Forever On Hold: When Bad Phone Messages Happen to Good Radio Promo Reps

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Record-label promotion reps spend dozens of hours every week calling radio programmers to talk up their records, but those calls don’t always go exactly as planned. In fact, they sometimes go comically awry, especially when the reps are trying to leave compelling messages.

Many veteran record promoters can attest to this, including The Talent Associates CEO John Ettinger, who admits, “I once had a music director make a couple CDs of my voicemails. Hilarious.”

In May, 1608 Promotions’ Suzanne Durham faced an unexpected encounter with some wildlife in the midst of leaving a voicemail for WCYQ Knoxville, Tenn., music director Opie Joe Creason.

“As I started to leave the message a skunk walked into my garage, and chaos ensued,” she says, resulting in what she calls “probably the craziest voice message of my career, and that’s saying something ... People who know me would be laughing, but I’ve not met this guy yet. Hopefully his PD will let him know I’m not crazy.”

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Sometimes the programmers’ rules about when and how to leave messages can trip up record reps like former Stoney Creek Northeast regional Penny Mitchell, now the evening personality/programming assistant at Westwood One’s Mainstream Country format. Mitchell recalls how she left a “spectacular”  message for Sue Wilson at WQMX Akron, Ohio.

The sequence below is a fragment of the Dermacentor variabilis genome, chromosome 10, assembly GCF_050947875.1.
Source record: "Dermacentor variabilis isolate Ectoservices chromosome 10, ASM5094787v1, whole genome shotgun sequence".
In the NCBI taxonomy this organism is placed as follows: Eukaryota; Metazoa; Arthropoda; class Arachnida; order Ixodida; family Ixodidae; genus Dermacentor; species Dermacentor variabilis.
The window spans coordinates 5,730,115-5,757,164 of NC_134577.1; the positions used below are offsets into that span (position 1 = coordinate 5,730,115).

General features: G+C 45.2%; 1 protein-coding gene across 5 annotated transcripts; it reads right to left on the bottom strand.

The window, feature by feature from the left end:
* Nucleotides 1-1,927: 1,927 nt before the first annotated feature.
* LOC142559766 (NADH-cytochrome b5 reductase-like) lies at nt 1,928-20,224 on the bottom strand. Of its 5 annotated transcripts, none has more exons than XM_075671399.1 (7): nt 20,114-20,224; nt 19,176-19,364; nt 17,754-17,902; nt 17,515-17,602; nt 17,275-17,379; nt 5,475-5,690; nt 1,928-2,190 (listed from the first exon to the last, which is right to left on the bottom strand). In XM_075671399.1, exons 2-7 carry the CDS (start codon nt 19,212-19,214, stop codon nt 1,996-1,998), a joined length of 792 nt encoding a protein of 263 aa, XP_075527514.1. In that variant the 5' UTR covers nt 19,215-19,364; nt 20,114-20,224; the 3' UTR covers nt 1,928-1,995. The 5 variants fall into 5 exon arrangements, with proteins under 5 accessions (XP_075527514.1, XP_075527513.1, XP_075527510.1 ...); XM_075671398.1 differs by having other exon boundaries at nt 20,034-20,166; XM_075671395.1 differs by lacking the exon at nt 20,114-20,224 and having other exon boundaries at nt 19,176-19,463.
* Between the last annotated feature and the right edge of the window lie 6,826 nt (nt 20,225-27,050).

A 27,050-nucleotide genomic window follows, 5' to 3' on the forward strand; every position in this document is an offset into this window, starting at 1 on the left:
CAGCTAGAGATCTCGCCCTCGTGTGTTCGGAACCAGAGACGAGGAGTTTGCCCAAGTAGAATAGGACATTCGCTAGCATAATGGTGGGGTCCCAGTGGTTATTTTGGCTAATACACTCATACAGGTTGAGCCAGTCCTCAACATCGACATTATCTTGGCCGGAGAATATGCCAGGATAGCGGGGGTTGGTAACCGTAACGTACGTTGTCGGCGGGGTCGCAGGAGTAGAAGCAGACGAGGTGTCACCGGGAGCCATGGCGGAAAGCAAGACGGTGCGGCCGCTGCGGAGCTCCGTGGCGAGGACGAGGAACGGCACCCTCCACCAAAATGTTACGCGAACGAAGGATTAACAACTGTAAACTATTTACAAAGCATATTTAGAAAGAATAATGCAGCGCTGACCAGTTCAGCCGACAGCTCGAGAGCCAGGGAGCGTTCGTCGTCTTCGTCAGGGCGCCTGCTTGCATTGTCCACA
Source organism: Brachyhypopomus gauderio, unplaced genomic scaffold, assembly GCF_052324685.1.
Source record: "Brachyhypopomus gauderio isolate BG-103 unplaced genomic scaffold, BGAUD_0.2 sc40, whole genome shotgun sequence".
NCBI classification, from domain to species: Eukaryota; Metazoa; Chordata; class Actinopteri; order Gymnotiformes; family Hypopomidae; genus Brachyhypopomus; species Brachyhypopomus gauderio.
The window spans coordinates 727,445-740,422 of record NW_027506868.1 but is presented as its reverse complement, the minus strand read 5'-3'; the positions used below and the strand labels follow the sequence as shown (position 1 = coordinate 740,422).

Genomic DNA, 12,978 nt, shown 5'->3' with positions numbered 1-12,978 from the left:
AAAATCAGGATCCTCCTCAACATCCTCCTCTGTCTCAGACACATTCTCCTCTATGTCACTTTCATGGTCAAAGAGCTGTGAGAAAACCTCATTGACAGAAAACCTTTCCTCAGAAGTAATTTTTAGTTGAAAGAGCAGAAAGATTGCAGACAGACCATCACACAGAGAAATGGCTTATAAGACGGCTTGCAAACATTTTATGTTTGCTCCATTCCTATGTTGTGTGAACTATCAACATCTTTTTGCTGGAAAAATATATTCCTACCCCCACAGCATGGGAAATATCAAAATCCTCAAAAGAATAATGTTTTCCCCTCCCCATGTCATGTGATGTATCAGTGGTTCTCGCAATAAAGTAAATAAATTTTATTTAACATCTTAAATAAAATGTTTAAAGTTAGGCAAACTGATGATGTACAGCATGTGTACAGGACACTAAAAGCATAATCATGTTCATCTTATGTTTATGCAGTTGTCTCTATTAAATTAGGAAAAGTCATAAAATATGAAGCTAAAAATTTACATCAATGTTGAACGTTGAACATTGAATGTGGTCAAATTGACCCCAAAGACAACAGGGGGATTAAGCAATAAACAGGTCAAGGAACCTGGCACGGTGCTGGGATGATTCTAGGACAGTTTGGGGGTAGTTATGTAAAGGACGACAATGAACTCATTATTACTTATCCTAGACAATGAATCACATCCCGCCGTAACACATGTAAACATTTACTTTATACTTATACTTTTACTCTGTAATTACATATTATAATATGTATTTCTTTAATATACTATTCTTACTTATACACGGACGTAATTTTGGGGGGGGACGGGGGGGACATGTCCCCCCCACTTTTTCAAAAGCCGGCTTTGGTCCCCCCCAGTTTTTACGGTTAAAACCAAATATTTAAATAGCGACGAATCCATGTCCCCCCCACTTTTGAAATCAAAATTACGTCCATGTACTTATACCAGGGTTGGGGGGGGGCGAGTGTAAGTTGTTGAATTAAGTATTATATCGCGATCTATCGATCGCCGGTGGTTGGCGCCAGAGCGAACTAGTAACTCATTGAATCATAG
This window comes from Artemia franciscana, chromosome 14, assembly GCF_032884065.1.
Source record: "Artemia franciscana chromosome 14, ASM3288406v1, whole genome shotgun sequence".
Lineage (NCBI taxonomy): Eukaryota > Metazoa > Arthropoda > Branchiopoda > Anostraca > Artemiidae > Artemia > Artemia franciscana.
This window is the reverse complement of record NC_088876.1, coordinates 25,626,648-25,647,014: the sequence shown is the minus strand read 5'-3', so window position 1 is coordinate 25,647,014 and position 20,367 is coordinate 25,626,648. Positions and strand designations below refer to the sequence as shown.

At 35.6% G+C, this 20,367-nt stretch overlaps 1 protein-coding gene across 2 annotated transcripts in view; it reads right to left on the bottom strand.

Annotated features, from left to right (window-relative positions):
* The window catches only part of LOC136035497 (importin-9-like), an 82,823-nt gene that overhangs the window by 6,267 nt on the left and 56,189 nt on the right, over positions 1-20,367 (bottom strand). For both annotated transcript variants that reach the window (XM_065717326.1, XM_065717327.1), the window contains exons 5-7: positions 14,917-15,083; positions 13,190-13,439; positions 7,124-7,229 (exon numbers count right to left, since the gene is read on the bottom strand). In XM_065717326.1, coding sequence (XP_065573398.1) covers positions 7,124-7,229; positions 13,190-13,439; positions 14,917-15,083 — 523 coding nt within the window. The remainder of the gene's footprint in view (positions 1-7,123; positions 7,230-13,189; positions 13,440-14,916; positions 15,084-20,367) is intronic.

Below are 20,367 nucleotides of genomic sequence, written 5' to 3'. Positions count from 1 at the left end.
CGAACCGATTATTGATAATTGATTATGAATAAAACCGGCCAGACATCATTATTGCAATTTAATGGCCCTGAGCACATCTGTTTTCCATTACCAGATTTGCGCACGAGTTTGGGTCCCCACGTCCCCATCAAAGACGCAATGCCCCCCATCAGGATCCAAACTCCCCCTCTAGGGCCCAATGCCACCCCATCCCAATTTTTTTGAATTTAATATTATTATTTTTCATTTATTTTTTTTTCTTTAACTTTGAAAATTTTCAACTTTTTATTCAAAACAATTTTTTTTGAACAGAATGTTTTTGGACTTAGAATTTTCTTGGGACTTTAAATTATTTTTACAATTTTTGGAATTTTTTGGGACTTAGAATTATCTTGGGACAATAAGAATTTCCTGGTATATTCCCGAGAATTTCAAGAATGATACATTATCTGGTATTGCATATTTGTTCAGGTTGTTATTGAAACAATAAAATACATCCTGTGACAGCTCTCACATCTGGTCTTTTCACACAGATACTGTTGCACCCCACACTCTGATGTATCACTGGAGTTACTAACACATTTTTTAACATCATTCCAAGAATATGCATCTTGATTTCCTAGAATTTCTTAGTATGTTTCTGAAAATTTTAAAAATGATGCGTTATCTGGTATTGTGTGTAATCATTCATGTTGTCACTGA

“She states on her greeting, ‘Please leave your phone number first,’ ” says Mitchell. “Even though I fully comprehend English, my mouth kicked in with other information. I got a couple sentences into it, remembered about the phone number and said, ‘Oh, shit,’ and tried to erase the message. I pressed every blessed number on the keypad and never hit the correct one to erase the message. I finally just gave up and disconnected. Of course I had identified myself first thing, so I didn’t even have the hope that she wouldn’t know who it was. After the ‘Oh shit,’ there was about 30 seconds of various boops and beeps and keys clicking and me finally muttering, ‘Dammit,’ before hanging up. It was not one of my finer moments.” Fortunately, says Mitchell, “She was super nice about it. Thank God for the Sue Wilsons of the world.”

During a PD or music director’s weekly call times, record promoters often get placed on hold waiting to speak with them. This once presented a problem for Jennifer Shaffer, now director of national promotion at Wheelhouse Records. When Tom Jordan was PD at KBUL Reno, Nev., he and music director Chuck Reeves only took music calls during a specific time frame, and if the caller didn’t at least get put on hold during that window, they were out of luck that week.

“I was working the West Coast for Atlantic Records at the time and was the last one to get put on hold that day for music calls,” recounts Shaffer. “I have no idea who they were talking to in front of me, but it was taking forever. While I was sitting there on hold, I realized that I really needed to use the restroom. So I left the call on speakerphone and ran down the hall to the ladies room. When I got back to my office, the hold music had stopped, so I knew they had picked up and, when I didn’t respond, they just hung up.